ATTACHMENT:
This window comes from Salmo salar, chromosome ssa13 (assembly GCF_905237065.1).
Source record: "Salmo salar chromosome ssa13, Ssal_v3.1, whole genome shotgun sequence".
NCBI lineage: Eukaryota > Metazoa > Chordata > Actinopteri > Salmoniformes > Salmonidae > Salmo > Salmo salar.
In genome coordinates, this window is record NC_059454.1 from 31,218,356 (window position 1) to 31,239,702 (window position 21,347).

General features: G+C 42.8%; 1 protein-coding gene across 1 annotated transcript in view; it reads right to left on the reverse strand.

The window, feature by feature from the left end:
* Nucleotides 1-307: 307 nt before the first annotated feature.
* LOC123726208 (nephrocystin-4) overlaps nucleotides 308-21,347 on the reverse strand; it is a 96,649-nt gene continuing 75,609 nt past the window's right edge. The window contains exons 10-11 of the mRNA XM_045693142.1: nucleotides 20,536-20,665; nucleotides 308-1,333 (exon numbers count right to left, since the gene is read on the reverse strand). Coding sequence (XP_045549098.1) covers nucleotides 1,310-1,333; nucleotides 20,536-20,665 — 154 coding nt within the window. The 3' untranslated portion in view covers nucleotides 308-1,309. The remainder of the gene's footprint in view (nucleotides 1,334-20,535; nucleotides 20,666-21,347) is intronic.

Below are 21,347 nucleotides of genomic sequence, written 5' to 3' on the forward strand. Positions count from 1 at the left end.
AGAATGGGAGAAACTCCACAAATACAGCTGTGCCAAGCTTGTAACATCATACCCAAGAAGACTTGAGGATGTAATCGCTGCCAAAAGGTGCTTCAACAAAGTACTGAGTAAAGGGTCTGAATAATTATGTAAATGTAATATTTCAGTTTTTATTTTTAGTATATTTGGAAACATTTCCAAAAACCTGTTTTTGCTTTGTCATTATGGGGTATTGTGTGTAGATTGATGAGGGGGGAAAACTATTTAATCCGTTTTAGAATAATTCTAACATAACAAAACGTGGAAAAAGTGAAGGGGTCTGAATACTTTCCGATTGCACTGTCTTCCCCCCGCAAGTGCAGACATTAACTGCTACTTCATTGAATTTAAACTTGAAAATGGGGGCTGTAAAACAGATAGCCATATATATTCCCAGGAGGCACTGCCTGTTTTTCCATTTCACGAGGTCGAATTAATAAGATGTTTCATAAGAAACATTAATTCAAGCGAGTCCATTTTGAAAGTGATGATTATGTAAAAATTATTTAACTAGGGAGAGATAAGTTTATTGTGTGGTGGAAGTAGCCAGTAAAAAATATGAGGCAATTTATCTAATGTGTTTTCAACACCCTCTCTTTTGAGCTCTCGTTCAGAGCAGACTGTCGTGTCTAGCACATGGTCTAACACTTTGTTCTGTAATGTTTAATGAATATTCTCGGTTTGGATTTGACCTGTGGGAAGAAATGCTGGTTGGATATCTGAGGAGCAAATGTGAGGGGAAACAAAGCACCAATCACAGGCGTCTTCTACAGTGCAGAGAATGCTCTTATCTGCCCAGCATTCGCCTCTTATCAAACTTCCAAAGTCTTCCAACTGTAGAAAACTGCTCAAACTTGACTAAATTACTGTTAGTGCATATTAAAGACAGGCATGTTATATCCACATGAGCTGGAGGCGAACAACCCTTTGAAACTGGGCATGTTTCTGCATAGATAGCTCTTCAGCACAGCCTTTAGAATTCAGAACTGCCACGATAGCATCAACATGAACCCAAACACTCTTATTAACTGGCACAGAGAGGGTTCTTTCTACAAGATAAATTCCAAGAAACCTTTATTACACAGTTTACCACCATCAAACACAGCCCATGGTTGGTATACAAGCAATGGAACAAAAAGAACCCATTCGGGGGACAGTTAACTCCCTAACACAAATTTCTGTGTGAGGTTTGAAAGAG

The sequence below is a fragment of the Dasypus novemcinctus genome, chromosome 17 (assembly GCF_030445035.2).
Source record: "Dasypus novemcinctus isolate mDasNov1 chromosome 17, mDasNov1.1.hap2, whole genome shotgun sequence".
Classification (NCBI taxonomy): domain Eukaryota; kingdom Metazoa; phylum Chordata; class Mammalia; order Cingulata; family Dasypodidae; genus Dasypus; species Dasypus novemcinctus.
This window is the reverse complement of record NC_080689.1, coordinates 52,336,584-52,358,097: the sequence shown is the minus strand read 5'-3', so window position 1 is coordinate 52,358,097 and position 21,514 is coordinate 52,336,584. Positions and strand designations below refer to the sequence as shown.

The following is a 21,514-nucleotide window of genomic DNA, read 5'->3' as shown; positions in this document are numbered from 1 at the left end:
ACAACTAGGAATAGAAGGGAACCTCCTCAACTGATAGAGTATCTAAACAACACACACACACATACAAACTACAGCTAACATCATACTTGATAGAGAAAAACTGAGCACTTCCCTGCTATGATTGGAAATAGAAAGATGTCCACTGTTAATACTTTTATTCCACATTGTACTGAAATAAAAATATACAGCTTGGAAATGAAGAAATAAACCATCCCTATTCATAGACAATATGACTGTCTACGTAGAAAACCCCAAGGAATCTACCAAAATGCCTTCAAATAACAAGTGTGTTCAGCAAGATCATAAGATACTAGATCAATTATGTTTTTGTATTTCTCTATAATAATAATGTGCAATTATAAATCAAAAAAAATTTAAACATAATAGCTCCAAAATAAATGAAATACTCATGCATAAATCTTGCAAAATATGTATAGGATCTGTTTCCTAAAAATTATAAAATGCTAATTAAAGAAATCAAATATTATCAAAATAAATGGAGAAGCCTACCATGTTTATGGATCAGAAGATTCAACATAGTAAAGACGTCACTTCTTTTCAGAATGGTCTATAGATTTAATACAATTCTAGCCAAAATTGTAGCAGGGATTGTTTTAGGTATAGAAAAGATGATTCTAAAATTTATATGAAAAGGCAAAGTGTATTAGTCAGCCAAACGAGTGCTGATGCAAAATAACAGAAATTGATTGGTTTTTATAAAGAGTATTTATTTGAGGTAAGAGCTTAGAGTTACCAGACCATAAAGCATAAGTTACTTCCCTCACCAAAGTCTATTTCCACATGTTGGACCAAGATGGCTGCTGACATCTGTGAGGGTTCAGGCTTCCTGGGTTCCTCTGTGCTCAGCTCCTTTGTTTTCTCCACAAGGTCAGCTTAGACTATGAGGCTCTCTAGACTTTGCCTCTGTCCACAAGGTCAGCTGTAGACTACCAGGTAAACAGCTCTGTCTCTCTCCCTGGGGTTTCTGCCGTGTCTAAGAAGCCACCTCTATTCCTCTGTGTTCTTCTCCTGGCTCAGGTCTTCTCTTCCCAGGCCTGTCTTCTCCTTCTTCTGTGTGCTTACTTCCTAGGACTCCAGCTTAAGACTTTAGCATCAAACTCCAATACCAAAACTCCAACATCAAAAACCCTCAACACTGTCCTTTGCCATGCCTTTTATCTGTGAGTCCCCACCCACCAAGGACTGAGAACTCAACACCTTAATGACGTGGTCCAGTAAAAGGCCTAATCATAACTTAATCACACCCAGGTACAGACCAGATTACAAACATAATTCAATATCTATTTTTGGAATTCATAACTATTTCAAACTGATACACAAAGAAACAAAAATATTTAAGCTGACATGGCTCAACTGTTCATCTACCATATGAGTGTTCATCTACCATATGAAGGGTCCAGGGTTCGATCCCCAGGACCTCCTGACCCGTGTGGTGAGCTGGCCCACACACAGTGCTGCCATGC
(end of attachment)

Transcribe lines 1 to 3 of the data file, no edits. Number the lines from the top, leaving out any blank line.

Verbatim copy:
This window comes from Salmo salar, chromosome ssa13 (assembly GCF_905237065.1).
Source record: "Salmo salar chromosome ssa13, Ssal_v3.1, whole genome shotgun sequence".
NCBI lineage: Eukaryota > Metazoa > Chordata > Actinopteri > Salmoniformes > Salmonidae > Salmo > Salmo salar.